Sunday, June 20, 2010

Amazing May 15


May’s insights into Freud


In fairness to May, I must point out that he does not write directly on Sigmund Freud. He had after all done that many times. What he does here in The Discovery of Being is to describe how Freud reflects or builds on some of Nietzsche’s insights. He starts with the erudite evaluation of Nietzsche by the father of psychoanalysis: Nietzsche had a more penetrating knowledge of himself than any other man who ever lived or was ever likely to live.” (Quoted op. cit., p. 83) This is praise indeed coming from someone of Freud’s standing, and from someone who had a great knowledge of his own self. May is also at pains to point out that it does not detract from the genius of Freud to note that almost all of the specific ideas which later appeared in psychoanalysis could be “found in Nietzsche in greater breadth and in Kierkegaard in greater depth.” (Ibid., p. 84)

Freud’s Scientific Genius

Freud was a psychiatrist who had spent some six months studying under the great neurologist Dr. Charcot in Paris, so he valued the scientific method highly. If his later theories appear somewhat speculative, it was not for want of awareness of both the strengths and limitations of science. In fact, controversially Freud had always claimed that psychoanalysis was scientific. I have discussed this issue in these posts before when I was discussing Freud at some considerable length.

Freud’s achievement according to May was in his translating the depth-psychological insights of Kierkegaard and Nietzsche into scientific terms. Freud was most suited to this task given his training as a doctor and some time in neurology, the fact that he had a highly objective temperament and was capable of taking the infinite pains necessary for such systematic work.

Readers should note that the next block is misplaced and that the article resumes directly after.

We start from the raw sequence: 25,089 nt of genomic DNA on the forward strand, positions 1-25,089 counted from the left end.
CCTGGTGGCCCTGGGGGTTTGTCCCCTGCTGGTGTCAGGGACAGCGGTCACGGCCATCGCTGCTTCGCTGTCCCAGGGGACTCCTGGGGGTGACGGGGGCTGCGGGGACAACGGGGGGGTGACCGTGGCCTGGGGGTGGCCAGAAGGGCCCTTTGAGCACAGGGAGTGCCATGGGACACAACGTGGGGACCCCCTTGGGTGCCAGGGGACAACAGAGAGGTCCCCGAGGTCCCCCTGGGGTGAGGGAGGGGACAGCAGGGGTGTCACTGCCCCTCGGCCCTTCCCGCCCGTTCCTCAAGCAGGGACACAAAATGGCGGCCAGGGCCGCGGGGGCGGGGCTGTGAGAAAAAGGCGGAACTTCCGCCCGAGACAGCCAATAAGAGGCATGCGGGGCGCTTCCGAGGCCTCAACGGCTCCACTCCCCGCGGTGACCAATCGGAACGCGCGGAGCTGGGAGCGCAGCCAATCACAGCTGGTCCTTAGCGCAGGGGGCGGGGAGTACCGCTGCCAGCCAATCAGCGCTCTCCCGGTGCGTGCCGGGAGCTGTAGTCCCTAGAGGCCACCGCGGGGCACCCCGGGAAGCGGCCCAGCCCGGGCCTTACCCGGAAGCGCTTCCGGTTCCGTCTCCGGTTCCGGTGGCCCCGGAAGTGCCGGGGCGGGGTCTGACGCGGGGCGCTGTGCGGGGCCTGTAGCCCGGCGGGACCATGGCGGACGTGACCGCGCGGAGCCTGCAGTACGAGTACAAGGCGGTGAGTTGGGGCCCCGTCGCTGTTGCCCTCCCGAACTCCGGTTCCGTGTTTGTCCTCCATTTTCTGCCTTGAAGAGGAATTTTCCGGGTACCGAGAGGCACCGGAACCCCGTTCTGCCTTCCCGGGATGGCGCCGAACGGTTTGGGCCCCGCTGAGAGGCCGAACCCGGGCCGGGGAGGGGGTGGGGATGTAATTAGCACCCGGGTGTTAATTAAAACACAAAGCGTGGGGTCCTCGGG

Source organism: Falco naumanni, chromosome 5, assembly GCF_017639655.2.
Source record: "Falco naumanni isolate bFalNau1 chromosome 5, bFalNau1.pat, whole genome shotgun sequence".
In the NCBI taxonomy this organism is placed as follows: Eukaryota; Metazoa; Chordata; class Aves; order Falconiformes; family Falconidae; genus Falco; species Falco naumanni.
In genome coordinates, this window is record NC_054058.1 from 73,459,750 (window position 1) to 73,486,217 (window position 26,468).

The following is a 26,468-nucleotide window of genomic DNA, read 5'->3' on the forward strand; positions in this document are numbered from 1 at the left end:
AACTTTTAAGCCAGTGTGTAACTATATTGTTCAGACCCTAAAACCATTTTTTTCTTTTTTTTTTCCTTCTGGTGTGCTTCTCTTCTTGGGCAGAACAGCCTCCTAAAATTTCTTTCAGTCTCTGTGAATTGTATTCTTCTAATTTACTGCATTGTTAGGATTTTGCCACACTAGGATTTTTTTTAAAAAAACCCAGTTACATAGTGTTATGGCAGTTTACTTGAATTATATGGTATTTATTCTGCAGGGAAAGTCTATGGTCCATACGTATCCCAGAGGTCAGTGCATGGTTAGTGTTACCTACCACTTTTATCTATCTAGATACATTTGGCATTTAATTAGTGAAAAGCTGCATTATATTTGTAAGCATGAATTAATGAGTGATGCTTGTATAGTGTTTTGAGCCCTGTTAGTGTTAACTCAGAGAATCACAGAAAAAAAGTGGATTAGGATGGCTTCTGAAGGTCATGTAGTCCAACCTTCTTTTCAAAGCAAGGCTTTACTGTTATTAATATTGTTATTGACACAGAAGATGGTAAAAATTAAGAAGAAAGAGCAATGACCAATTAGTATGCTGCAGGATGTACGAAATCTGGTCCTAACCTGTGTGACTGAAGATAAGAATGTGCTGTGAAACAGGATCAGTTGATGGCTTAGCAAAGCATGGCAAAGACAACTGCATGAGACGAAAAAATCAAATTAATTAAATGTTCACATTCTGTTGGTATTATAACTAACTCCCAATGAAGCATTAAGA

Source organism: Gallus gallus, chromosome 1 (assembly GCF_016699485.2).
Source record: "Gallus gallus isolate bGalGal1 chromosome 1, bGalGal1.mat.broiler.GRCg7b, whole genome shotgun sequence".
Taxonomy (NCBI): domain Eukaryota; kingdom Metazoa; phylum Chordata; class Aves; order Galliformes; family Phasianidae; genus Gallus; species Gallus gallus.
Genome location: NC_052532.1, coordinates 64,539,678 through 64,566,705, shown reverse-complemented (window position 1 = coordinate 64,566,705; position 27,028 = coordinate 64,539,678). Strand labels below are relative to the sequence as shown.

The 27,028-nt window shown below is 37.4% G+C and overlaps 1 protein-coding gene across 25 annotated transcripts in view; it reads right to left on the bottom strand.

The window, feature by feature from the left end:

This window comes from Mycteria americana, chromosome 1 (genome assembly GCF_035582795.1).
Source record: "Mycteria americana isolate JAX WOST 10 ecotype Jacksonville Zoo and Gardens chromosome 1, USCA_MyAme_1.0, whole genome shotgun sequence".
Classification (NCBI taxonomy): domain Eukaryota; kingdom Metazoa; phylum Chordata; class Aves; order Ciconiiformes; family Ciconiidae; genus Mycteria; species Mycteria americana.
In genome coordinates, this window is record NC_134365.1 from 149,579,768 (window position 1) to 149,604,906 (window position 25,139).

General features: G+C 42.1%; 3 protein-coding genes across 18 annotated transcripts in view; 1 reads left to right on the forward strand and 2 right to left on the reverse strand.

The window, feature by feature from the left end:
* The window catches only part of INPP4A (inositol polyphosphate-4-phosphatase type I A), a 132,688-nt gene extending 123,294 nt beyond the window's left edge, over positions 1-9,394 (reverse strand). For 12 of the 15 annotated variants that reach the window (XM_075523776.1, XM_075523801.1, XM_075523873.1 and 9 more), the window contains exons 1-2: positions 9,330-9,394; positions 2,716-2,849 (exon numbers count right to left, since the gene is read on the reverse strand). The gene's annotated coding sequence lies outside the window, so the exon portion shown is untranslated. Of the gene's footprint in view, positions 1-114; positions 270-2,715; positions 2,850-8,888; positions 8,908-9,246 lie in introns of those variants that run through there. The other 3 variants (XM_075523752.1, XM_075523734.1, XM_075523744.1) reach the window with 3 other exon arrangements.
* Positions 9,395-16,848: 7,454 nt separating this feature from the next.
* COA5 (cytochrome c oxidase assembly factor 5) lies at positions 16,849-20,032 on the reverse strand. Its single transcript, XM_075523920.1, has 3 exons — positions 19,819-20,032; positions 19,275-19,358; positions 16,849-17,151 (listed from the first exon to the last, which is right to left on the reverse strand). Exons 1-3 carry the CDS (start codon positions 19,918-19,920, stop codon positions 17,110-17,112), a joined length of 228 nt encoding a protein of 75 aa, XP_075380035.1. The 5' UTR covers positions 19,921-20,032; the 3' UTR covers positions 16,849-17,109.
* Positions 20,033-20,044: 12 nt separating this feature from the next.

Freud’s Understanding of Reason

Freud had a rather wide understanding of reason one which can be traced back to the Enlightenment. I will give hereunder May’s description of this matter:

Freud had a concept of reason which came directly from the Enlightenment – namely, “ecstatic reason.” And he equated this with science. This use of reason involves, as seen in Spinoza and other thinkers of the seventeenth and eighteenth centuries, a confidence that reason can by itself comprehend all problems. But those thinkers were using reason as including the capacity to transcend the immediate situation, to grasp the whole, and such functions as intuition, insight, and poetic perception were not rigidly excluded. The concept also embraced ethics: reason in the Enlightenment meant justice. (Ibid., p. 85)

As Tillich, amongst others, argues much of the ecstatic character of reason had been lost, and it was reduced to the narrower confines of logic or to technical or mathematical reasoning. This was the kind of reason which both Kierkegaard and Nietzsche vehemently and constantly attacked.

In short, Freud’s greatest contribution was his effort to overcome the fragmentation of man by bringing man’s irrational tendencies into the light; making the unconscious conscious as it were, and finally bringing split-off and repressed parts of the personality into consciousness and acceptance. While Freud tried to rehabilitate the Enlightenment understanding of reason, unfortunately he left himself wide open also to a narrow technical understanding of reason also. Herein lies a deep ambiguity, perhaps more so on the part of his followers and interpreters than on his own part.

The crucial significance of the existential psychotherapy movement lies in the fact that it is a protest movement against the tendency to identify psychotherapy with technical reason. As May puts it, “It stands for basing psychotherapy on an understanding of what makes man a being; it stands for defining neurosis in terms of what destroys man’s capacity to fulfil his own being.” (Ibid., p. 87)

Kierkegaard and Nietzsche feared the subordination of reason to technical problems, and that such a subordination would mean that humankind would become little more than the image of a machine like de la Mettrie had argued at the height of the French Enlightenment. That’s why for them pain, anxiety (angst), finitude, mortality, suffering in all its dimensions were ontological rather than psychological problems – they were problems that were part and parcel of man’s very nature as a human being. That’s what Nietzsche meant when he said that science was becoming a factory, and the result would be ethical nihilism.

If Freud means anything, and his contribution to psychotherapy by way of his psychoanalysis and his major writings mean some little is that it is indeed possible to have a science of man which “does not fragmentize man and destroy his humanity at the same moment it studied him. It unites science and ontology.” (Ibid., p. 88)



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